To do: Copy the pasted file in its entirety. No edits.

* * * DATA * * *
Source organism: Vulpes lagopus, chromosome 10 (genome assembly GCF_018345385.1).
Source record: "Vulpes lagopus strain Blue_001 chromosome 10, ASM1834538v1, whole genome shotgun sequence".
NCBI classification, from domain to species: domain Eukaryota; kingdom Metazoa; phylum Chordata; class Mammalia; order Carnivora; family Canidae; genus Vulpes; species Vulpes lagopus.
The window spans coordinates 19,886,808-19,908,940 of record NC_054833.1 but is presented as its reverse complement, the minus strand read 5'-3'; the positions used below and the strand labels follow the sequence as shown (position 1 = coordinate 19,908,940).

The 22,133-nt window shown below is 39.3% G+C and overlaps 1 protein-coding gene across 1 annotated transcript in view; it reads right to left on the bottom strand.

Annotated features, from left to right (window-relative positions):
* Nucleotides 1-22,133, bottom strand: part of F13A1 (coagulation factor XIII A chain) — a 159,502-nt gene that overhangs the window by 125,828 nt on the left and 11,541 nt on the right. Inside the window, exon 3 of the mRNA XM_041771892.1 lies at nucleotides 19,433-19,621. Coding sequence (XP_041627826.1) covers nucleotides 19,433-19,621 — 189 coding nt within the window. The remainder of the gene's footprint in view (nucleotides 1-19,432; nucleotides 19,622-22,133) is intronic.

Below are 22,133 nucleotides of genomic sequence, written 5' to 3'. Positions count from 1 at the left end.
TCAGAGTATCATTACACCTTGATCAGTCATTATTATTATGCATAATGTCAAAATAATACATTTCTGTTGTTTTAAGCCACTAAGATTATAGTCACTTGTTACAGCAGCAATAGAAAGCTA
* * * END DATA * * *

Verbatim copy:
Source organism: Vulpes lagopus, chromosome 10 (genome assembly GCF_018345385.1).
Source record: "Vulpes lagopus strain Blue_001 chromosome 10, ASM1834538v1, whole genome shotgun sequence".
NCBI classification, from domain to species: domain Eukaryota; kingdom Metazoa; phylum Chordata; class Mammalia; order Carnivora; family Canidae; genus Vulpes; species Vulpes lagopus.
The window spans coordinates 19,886,808-19,908,940 of record NC_054833.1 but is presented as its reverse complement, the minus strand read 5'-3'; the positions used below and the strand labels follow the sequence as shown (position 1 = coordinate 19,908,940).

The 22,133-nt window shown below is 39.3% G+C and overlaps 1 protein-coding gene across 1 annotated transcript in view; it reads right to left on the bottom strand.

Annotated features, from left to right (window-relative positions):
* Nucleotides 1-22,133, bottom strand: part of F13A1 (coagulation factor XIII A chain) — a 159,502-nt gene that overhangs the window by 125,828 nt on the left and 11,541 nt on the right. Inside the window, exon 3 of the mRNA XM_041771892.1 lies at nucleotides 19,433-19,621. Coding sequence (XP_041627826.1) covers nucleotides 19,433-19,621 — 189 coding nt within the window. The remainder of the gene's footprint in view (nucleotides 1-19,432; nucleotides 19,622-22,133) is intronic.

Below are 22,133 nucleotides of genomic sequence, written 5' to 3'. Positions count from 1 at the left end.
TCAGAGTATCATTACACCTTGATCAGTCATTATTATTATGCATAATGTCAAAATAATACATTTCTGTTGTTTTAAGCCACTAAGATTATAGTCACTTGTTACAGCAGCAATAGAAAGCTA